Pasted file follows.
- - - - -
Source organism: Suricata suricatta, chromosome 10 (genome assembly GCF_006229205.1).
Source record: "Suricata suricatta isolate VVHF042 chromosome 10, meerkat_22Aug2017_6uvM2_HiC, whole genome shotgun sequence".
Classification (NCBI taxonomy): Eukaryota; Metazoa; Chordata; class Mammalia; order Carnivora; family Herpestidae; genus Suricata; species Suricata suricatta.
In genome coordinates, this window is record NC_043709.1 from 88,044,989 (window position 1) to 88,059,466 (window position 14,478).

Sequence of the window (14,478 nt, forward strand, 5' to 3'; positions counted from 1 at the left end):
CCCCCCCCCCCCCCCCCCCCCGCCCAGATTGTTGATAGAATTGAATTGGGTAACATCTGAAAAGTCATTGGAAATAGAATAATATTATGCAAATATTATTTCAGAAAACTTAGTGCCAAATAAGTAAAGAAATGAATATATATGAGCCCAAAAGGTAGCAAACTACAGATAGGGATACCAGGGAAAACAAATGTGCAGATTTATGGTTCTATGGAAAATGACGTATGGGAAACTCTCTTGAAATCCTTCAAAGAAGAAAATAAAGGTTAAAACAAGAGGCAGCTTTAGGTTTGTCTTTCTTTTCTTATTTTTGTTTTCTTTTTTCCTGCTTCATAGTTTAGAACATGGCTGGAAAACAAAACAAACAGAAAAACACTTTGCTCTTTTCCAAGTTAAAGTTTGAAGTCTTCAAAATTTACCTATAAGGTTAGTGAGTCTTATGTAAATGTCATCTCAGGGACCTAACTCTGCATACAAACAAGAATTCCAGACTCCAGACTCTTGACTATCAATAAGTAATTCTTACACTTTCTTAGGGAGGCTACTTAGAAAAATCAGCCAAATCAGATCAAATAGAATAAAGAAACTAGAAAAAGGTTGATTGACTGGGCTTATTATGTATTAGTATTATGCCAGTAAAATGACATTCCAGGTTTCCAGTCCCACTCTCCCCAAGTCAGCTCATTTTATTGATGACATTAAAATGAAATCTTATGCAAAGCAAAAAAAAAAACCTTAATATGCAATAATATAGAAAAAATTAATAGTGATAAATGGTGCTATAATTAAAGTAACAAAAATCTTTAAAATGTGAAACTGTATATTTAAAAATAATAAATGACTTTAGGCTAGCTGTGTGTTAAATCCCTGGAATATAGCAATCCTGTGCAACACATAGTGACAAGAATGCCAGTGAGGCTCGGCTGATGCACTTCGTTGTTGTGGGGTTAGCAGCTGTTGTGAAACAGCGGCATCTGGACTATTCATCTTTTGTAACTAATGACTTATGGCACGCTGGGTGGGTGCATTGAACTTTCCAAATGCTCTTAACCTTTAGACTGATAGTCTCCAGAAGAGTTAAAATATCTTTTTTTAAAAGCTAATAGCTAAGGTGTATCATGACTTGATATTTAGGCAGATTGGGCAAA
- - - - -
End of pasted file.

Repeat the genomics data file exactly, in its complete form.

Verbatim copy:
Source organism: Suricata suricatta, chromosome 10 (genome assembly GCF_006229205.1).
Source record: "Suricata suricatta isolate VVHF042 chromosome 10, meerkat_22Aug2017_6uvM2_HiC, whole genome shotgun sequence".
Classification (NCBI taxonomy): Eukaryota; Metazoa; Chordata; class Mammalia; order Carnivora; family Herpestidae; genus Suricata; species Suricata suricatta.
In genome coordinates, this window is record NC_043709.1 from 88,044,989 (window position 1) to 88,059,466 (window position 14,478).

Sequence of the window (14,478 nt, forward strand, 5' to 3'; positions counted from 1 at the left end):
CCCCCCCCCCCCCCCCCCCCCGCCCAGATTGTTGATAGAATTGAATTGGGTAACATCTGAAAAGTCATTGGAAATAGAATAATATTATGCAAATATTATTTCAGAAAACTTAGTGCCAAATAAGTAAAGAAATGAATATATATGAGCCCAAAAGGTAGCAAACTACAGATAGGGATACCAGGGAAAACAAATGTGCAGATTTATGGTTCTATGGAAAATGACGTATGGGAAACTCTCTTGAAATCCTTCAAAGAAGAAAATAAAGGTTAAAACAAGAGGCAGCTTTAGGTTTGTCTTTCTTTTCTTATTTTTGTTTTCTTTTTTCCTGCTTCATAGTTTAGAACATGGCTGGAAAACAAAACAAACAGAAAAACACTTTGCTCTTTTCCAAGTTAAAGTTTGAAGTCTTCAAAATTTACCTATAAGGTTAGTGAGTCTTATGTAAATGTCATCTCAGGGACCTAACTCTGCATACAAACAAGAATTCCAGACTCCAGACTCTTGACTATCAATAAGTAATTCTTACACTTTCTTAGGGAGGCTACTTAGAAAAATCAGCCAAATCAGATCAAATAGAATAAAGAAACTAGAAAAAGGTTGATTGACTGGGCTTATTATGTATTAGTATTATGCCAGTAAAATGACATTCCAGGTTTCCAGTCCCACTCTCCCCAAGTCAGCTCATTTTATTGATGACATTAAAATGAAATCTTATGCAAAGCAAAAAAAAAAACCTTAATATGCAATAATATAGAAAAAATTAATAGTGATAAATGGTGCTATAATTAAAGTAACAAAAATCTTTAAAATGTGAAACTGTATATTTAAAAATAATAAATGACTTTAGGCTAGCTGTGTGTTAAATCCCTGGAATATAGCAATCCTGTGCAACACATAGTGACAAGAATGCCAGTGAGGCTCGGCTGATGCACTTCGTTGTTGTGGGGTTAGCAGCTGTTGTGAAACAGCGGCATCTGGACTATTCATCTTTTGTAACTAATGACTTATGGCACGCTGGGTGGGTGCATTGAACTTTCCAAATGCTCTTAACCTTTAGACTGATAGTCTCCAGAAGAGTTAAAATATCTTTTTTTAAAAGCTAATAGCTAAGGTGTATCATGACTTGATATTTAGGCAGATTGGGCAAA